May 24, 2012.
May 22, 2012.
May 21, 2012.
May 19, 2012.
June 8, 2007. Some thoughts after our visit to our American immigrant relatives. The “greatest” thing about America, it woud seem to me–is not its citizens’ relative “prosperity” nor “freedom”–it is debt. The ordinary American can afford the “American dream” of prosperity and freedom–a house, a car and everything else in between–because of credit and fictional money. As a natural consequence, this also means the ordinary American is deeply under debt. The monopoly capitalists of America have created a mirage of robust economic activity through fictional money, the deluge of credit cards, the sale of debts and mortgages, and all its illusory derivatives, while its real economy–the production and manufacture of goods and services–stagnate as a natural consequence of capitalism’s crisis of overproduction. They cannot sustain this inherently insustainable system. A depression is as natural as the bursting of soap bubbles.
It was a beautiful dam in the middle of the desert, with a picturesque blue Lake Mead behind the dam. It’s blue-green waters looked great with the pale color of the desert and the bright and clear blue sky. Otherwise, I didn’t actually understand what was so special about the dam.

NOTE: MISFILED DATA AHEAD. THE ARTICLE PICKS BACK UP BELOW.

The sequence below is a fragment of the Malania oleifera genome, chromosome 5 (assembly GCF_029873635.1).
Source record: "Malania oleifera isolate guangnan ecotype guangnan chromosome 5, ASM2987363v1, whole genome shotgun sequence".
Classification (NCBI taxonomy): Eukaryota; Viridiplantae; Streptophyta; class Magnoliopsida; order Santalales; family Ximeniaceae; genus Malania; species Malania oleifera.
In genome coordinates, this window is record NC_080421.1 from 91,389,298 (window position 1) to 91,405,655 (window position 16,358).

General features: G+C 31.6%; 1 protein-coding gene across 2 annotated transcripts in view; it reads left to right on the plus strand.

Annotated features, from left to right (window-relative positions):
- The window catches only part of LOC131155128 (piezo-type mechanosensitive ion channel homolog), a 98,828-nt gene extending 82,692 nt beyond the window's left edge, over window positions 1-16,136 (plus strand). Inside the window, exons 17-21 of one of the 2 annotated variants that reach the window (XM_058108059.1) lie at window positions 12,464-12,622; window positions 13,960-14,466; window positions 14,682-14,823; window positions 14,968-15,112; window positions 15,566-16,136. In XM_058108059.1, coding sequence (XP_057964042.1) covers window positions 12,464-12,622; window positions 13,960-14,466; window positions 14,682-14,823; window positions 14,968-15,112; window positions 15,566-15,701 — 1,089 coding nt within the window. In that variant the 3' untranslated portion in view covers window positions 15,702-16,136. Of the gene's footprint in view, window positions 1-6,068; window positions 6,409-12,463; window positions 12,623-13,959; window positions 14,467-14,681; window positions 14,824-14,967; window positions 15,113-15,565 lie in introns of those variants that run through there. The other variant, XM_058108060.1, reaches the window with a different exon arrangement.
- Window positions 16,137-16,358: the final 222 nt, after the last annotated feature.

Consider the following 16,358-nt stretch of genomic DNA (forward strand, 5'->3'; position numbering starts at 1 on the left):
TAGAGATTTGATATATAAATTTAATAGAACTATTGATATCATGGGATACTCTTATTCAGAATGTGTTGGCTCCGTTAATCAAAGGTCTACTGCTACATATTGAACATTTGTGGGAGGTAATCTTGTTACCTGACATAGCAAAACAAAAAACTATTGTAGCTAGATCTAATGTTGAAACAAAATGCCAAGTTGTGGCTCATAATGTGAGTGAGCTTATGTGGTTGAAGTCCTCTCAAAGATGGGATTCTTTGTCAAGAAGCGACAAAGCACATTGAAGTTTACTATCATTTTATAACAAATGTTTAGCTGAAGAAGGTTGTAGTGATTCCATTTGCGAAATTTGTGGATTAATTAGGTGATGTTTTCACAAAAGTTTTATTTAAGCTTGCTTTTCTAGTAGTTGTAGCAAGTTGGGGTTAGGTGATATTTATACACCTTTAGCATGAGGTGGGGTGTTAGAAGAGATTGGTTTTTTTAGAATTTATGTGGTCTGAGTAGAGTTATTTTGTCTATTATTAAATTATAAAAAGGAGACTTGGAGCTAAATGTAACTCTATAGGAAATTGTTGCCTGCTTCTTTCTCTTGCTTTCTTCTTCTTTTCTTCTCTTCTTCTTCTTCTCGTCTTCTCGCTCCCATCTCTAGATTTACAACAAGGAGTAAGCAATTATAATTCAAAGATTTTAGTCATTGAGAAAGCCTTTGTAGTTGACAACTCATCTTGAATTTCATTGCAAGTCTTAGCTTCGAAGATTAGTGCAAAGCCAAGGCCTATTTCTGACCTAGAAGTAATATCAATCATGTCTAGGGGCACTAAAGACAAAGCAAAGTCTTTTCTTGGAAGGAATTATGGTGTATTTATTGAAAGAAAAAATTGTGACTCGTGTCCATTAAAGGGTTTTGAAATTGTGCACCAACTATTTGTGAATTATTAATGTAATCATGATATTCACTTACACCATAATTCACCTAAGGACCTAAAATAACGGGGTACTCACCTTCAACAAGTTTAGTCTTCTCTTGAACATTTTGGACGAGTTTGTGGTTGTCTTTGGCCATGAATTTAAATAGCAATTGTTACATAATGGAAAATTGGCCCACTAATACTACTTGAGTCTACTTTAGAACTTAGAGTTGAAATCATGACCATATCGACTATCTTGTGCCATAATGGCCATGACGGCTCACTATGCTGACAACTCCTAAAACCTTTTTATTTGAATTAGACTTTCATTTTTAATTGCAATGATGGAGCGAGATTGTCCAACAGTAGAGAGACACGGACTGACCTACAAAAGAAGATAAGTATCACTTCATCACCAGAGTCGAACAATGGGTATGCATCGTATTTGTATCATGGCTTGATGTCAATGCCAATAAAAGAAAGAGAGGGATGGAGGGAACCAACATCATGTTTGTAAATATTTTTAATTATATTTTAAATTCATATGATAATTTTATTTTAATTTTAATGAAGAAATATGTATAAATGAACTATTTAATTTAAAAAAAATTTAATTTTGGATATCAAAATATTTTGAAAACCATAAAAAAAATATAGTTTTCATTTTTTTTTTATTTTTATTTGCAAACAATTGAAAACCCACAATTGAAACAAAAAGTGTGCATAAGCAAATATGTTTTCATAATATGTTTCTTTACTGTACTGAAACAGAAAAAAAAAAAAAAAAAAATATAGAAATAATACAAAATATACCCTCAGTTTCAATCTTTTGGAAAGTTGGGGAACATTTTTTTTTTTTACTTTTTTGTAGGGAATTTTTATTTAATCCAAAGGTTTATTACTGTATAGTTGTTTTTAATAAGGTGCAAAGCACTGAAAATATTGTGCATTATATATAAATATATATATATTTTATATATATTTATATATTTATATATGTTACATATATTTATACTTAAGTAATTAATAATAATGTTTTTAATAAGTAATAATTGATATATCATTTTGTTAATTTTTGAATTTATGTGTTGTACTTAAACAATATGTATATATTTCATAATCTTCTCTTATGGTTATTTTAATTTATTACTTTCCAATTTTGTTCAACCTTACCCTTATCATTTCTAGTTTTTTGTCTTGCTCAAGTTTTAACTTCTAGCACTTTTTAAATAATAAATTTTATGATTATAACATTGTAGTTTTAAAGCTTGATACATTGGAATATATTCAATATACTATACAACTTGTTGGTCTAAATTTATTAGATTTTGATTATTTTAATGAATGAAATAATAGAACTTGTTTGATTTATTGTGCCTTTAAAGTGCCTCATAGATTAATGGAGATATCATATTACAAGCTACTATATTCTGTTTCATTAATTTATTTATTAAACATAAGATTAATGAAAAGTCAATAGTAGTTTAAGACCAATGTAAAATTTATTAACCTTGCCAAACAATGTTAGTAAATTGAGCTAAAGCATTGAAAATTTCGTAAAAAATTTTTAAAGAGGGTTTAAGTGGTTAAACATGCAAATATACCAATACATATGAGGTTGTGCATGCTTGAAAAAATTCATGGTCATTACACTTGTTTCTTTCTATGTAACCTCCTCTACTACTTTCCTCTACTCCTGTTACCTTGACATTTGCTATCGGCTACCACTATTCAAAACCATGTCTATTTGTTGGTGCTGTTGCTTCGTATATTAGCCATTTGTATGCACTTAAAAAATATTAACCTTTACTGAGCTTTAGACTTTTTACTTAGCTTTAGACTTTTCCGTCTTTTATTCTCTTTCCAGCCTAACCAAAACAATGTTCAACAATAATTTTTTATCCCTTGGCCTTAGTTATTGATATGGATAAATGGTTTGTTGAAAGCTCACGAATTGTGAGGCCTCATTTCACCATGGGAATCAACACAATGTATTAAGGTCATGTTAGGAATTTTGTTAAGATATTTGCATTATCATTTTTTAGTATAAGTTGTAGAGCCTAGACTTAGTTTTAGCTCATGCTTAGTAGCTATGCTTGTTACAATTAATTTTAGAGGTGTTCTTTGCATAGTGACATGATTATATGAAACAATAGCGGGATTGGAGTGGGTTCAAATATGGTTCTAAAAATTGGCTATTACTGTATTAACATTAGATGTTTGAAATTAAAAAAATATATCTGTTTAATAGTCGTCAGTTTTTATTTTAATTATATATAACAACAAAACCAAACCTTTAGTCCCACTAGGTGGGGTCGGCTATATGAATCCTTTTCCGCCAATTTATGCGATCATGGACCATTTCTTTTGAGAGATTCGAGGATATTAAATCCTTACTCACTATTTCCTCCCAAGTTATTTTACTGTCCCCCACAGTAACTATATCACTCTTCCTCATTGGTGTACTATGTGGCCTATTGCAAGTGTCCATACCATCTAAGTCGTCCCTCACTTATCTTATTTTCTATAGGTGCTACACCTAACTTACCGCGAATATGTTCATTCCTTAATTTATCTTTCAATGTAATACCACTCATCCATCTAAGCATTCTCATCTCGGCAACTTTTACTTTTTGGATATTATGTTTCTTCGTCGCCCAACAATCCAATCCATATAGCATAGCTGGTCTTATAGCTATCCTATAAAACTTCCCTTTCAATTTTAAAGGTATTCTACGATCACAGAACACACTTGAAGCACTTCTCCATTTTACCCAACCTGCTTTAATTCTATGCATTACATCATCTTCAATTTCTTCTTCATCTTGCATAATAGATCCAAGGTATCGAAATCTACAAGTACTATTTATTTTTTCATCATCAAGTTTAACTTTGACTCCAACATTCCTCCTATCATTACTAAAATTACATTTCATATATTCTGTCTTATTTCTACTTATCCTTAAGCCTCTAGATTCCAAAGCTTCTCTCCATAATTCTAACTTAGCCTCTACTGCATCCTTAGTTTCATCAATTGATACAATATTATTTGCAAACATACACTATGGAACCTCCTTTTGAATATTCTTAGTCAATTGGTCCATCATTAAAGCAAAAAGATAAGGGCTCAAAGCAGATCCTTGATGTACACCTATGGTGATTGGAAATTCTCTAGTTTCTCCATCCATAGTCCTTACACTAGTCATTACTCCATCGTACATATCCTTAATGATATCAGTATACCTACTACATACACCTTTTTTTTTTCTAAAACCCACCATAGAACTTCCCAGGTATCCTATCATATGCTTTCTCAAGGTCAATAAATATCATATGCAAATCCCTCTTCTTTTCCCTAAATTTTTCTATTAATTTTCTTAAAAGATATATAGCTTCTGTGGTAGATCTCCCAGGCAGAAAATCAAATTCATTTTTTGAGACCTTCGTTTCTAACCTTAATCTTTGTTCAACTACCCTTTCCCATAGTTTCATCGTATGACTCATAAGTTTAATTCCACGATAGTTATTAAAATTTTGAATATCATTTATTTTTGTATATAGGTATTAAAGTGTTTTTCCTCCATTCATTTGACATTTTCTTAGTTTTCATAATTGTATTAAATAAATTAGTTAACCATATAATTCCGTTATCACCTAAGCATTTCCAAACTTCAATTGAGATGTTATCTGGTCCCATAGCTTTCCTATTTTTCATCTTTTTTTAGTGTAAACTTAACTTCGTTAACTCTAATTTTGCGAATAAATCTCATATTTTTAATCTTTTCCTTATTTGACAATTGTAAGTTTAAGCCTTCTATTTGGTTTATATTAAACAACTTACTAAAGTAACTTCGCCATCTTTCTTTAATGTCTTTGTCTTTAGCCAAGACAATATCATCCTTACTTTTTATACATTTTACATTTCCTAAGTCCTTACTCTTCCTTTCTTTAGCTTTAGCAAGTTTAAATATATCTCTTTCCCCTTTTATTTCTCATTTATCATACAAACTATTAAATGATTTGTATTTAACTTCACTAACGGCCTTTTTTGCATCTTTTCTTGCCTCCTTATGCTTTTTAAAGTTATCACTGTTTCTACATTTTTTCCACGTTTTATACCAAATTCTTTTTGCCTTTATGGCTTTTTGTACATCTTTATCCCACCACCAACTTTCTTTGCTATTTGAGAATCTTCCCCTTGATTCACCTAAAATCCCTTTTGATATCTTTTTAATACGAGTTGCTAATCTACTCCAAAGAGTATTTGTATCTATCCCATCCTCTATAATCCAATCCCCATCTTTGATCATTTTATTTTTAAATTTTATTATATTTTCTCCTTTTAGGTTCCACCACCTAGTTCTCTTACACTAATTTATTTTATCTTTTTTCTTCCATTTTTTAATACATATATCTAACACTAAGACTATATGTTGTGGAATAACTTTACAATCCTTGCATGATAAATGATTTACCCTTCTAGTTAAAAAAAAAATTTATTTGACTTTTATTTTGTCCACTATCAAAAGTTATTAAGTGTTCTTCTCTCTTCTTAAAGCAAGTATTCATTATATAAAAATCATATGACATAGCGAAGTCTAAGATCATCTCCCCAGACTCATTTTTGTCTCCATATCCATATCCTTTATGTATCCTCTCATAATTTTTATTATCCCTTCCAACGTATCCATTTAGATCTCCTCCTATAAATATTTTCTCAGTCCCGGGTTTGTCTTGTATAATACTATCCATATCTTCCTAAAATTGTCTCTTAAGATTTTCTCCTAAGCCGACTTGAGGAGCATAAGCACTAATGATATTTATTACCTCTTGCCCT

June 5, 2007. It was a Tuesday. A day after we visited Universal Studios, we drove to Las Vegas, Nevada. From Santa Monica and the Los Angeles area of Southern California, we were on the road for a couple of hours through the vast inland desert.
Halfway through, we dropped by an outlet store in what seemed like in the middle of nowhere in the town of Barstow. The place was semi-deserted, and it felt like there was a mild sand storm what with the strength of the wind that was blowing that time.
We arrived in Las Vegas a little before 8 in the evening. We checked in at Paris Hotel then walked outside for a bit. We went to have dinner with my mom’s friend who lived in Las Vegas. We ate at Todai, a Japanese buffet restaurant in Mile High below Planet Hollywood Hotel and Casino.
When I think of Vegas, I think of strippers and gambling and all that so I didn’t feel quite comfortable being with my parents in Vegas.
Probably the best thing I enjoyed was the food passes we could use in any of the dining establishments in the park. Boy, it was pigging out galore. I loved it. We had all sorts of large servings of good fried American fast food.
All in all, Universal Studios Hollywood is a nice place to spend time with friends and family. It would probably feel more special and spectacular if you were a heavy consumer of American entertainment. Otherwise, you’d feel weird when people around you seem to be so amazed at some set or attraction you don’t recognize.